Mechanistic modelling of viral spreading on empirical social network and popularity prediction

Scientific Reports, Sep 2018

Online social networks are becoming major platforms for people to exchange opinions and information. While spreading models have been used to study the dynamics of spreading on social networks, the actual spreading mechanism on social networks may be different from these previous models due to users’ limited attention and heterogeneous interests. The tractability of the spreading process in social networks allows us to develop a detailed and realistic model accounting for these factors. In addition, the empirical social networks have higher order correlations among node degrees, especially for directed networks like Twitter, that could affect the dynamics of spreading. Based on the analysis of the retweet process in the empirical Twitter network, we find both non-trivial correlations in network structures and non-standard spreading mechanisms for viral tweets. In particular, there is a strong evidence of information overload for retweeting behaviors that is not in line with the standard spreading model like the SIR (Susceptible, Infectious and Recovered) model, and can be described by a sublinear function. From these empirical findings, we introduce an intrinsic variable “attractiveness” to the message, describing the overall propensity for any node to retweet the message, and present the analytical equations to solve such an empirical process, validated through numerical simulations. The results from our model is consistent with findings from the empirical Twitter data. Our analysis also indicates a close relationship between the spreading sub-network structure and the final popularity of the information, leading to a method to predict the popularity of tweets more accurately than existing models.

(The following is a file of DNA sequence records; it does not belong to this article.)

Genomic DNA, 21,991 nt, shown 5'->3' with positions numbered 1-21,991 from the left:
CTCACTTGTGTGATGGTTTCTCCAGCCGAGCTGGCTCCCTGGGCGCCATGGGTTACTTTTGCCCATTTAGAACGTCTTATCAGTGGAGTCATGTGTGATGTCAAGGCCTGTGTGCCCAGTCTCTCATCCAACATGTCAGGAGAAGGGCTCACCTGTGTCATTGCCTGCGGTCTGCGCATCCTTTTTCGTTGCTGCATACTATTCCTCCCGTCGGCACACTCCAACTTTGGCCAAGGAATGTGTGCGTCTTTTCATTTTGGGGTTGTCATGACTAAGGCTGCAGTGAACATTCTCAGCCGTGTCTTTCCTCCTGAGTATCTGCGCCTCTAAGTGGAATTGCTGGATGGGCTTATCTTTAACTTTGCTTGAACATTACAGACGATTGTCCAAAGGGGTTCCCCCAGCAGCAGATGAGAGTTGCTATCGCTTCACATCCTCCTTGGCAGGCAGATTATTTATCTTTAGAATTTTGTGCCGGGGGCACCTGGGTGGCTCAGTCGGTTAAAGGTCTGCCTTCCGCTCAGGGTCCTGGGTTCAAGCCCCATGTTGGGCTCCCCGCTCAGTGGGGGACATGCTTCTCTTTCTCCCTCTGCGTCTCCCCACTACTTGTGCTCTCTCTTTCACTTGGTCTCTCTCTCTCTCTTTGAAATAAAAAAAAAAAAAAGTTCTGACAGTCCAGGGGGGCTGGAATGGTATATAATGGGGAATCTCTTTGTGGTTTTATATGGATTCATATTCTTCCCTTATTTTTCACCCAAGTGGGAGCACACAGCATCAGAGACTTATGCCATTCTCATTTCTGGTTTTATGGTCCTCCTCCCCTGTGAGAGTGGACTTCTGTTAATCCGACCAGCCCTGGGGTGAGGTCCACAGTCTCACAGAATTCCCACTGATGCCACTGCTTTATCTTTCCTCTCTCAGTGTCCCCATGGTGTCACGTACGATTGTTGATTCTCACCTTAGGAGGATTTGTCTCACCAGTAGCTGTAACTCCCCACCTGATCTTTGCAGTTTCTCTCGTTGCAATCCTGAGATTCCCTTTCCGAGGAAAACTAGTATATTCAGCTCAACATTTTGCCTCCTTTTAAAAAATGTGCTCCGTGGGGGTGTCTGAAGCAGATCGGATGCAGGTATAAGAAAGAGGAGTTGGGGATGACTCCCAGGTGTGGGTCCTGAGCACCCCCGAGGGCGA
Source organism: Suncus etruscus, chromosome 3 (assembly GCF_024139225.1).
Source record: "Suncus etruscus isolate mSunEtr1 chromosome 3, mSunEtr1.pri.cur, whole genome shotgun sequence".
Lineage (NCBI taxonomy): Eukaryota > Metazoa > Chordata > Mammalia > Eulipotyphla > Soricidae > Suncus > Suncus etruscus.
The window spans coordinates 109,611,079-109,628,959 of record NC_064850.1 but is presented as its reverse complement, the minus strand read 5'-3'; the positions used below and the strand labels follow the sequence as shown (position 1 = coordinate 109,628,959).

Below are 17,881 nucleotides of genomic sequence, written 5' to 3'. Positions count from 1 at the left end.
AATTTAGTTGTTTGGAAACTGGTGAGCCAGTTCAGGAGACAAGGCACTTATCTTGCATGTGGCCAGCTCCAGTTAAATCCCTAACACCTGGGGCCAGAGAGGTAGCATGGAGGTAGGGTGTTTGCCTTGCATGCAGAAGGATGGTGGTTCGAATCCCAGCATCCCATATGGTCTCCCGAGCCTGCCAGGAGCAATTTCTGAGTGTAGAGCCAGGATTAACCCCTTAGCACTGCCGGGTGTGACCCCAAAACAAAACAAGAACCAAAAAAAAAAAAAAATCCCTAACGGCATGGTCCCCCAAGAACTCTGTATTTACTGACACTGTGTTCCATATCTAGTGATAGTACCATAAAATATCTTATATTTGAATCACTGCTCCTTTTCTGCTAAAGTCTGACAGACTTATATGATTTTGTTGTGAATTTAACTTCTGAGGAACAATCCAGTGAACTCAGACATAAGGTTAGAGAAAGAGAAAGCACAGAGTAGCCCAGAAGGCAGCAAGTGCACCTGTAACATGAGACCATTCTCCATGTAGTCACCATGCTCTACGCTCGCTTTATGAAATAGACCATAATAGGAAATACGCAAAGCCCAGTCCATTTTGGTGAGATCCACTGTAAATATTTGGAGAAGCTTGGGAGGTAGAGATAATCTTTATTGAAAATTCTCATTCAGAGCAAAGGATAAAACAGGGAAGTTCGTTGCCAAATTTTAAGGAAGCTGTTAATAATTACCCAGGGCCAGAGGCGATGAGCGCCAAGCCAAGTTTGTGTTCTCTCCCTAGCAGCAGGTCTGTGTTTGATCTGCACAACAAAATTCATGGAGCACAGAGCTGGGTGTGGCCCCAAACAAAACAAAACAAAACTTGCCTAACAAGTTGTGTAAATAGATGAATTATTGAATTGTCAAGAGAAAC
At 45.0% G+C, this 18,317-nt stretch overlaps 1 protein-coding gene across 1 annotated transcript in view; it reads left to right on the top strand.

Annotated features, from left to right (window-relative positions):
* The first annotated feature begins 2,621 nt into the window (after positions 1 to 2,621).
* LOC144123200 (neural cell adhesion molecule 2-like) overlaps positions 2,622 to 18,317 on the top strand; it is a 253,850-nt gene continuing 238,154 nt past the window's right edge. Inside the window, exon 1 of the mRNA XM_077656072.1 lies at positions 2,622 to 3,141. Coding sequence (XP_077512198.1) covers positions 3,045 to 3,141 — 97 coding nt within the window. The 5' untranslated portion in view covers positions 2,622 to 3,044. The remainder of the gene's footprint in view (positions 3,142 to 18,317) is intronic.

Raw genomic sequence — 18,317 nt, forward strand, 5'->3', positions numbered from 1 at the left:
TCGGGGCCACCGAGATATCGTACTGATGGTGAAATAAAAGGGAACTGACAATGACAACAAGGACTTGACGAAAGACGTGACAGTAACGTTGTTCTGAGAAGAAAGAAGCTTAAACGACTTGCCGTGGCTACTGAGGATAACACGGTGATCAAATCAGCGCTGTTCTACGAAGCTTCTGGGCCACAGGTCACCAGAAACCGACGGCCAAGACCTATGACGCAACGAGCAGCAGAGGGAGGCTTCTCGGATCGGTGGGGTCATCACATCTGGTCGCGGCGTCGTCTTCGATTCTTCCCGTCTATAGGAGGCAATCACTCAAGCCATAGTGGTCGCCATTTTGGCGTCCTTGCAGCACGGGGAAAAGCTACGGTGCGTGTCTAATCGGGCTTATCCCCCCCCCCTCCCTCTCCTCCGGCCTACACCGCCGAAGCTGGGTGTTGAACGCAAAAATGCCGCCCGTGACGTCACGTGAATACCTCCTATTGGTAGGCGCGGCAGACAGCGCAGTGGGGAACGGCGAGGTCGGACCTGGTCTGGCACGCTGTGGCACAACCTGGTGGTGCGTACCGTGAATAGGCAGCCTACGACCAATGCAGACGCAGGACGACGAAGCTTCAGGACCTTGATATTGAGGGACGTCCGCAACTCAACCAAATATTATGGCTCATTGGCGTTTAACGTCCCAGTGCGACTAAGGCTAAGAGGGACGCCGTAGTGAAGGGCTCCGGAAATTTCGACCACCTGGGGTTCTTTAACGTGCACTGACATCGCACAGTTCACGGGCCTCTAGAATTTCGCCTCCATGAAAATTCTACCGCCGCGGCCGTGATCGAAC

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Mechanistic modelling of viral spreading on empirical social network and popularity prediction